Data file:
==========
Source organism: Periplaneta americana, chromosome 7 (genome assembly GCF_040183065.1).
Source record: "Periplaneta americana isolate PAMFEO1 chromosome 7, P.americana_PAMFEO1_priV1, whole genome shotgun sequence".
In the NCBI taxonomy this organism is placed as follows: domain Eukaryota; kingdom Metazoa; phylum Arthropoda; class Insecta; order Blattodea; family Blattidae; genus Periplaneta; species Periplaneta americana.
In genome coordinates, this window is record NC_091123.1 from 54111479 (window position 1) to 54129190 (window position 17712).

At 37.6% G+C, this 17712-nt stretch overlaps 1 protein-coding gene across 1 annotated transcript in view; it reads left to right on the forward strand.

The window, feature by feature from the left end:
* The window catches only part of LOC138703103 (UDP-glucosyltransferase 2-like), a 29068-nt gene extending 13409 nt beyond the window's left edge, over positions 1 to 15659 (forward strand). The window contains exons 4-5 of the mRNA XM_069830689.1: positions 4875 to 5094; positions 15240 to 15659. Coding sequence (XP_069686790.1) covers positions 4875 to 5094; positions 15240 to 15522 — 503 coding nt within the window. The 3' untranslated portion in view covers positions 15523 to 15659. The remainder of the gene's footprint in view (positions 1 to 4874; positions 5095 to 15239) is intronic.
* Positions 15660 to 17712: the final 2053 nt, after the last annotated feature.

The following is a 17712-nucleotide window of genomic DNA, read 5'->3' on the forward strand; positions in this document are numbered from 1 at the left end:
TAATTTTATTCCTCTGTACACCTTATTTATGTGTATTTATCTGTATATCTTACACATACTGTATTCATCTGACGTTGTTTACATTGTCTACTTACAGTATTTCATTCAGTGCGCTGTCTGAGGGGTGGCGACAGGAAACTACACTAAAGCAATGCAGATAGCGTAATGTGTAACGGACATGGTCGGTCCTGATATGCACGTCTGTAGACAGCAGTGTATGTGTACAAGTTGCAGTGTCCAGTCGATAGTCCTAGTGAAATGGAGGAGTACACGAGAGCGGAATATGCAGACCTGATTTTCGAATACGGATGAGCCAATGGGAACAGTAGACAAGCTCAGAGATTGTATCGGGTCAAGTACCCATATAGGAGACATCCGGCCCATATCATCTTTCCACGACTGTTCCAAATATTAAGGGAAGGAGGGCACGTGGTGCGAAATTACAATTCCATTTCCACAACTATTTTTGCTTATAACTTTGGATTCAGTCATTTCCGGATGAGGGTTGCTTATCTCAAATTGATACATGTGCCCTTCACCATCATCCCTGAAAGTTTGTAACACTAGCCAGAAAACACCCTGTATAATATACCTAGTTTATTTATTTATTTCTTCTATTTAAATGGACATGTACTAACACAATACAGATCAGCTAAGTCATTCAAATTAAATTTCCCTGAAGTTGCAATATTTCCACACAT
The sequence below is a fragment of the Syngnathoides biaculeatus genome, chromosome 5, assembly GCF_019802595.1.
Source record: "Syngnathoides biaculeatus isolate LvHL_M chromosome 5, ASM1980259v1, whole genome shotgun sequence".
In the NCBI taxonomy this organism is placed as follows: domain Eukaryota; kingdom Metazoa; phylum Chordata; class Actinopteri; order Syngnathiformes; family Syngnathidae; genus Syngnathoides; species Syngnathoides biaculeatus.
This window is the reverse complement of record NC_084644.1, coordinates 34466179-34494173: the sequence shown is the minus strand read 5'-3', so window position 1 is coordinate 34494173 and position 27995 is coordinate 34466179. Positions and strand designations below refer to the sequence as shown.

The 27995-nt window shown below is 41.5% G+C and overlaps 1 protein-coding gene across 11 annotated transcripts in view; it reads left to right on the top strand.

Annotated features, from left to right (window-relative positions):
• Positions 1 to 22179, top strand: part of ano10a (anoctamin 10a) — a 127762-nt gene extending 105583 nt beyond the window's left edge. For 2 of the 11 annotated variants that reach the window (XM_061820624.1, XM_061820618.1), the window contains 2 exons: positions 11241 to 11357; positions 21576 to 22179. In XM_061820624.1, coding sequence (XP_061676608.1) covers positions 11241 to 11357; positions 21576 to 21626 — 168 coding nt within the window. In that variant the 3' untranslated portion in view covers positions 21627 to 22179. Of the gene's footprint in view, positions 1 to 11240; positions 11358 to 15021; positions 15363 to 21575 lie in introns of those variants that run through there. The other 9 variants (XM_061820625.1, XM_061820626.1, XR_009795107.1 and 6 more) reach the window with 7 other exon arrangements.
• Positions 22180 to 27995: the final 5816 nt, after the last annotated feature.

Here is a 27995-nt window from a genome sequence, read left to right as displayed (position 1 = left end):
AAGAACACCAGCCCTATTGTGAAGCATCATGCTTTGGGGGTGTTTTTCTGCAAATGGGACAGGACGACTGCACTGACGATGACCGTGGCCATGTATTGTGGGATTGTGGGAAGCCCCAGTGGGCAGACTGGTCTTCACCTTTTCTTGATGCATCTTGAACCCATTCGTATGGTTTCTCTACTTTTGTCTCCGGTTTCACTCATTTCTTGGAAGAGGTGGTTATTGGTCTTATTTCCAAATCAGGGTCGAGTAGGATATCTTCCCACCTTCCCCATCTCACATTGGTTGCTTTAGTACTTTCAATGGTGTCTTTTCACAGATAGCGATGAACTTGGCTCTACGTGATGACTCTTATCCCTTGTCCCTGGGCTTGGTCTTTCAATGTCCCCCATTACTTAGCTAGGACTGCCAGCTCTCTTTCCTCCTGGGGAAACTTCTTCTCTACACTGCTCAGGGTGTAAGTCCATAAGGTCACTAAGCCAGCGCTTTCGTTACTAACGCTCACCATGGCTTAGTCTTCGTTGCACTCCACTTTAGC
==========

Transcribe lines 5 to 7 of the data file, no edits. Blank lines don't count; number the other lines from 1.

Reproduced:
At 37.6% G+C, this 17712-nt stretch overlaps 1 protein-coding gene across 1 annotated transcript in view; it reads left to right on the forward strand.

The window, feature by feature from the left end:
* The window catches only part of LOC138703103 (UDP-glucosyltransferase 2-like), a 29068-nt gene extending 13409 nt beyond the window's left edge, over positions 1 to 15659 (forward strand). The window contains exons 4-5 of the mRNA XM_069830689.1: positions 4875 to 5094; positions 15240 to 15659. Coding sequence (XP_069686790.1) covers positions 4875 to 5094; positions 15240 to 15522 — 503 coding nt within the window. The 3' untranslated portion in view covers positions 15523 to 15659. The remainder of the gene's footprint in view (positions 1 to 4874; positions 5095 to 15239) is intronic.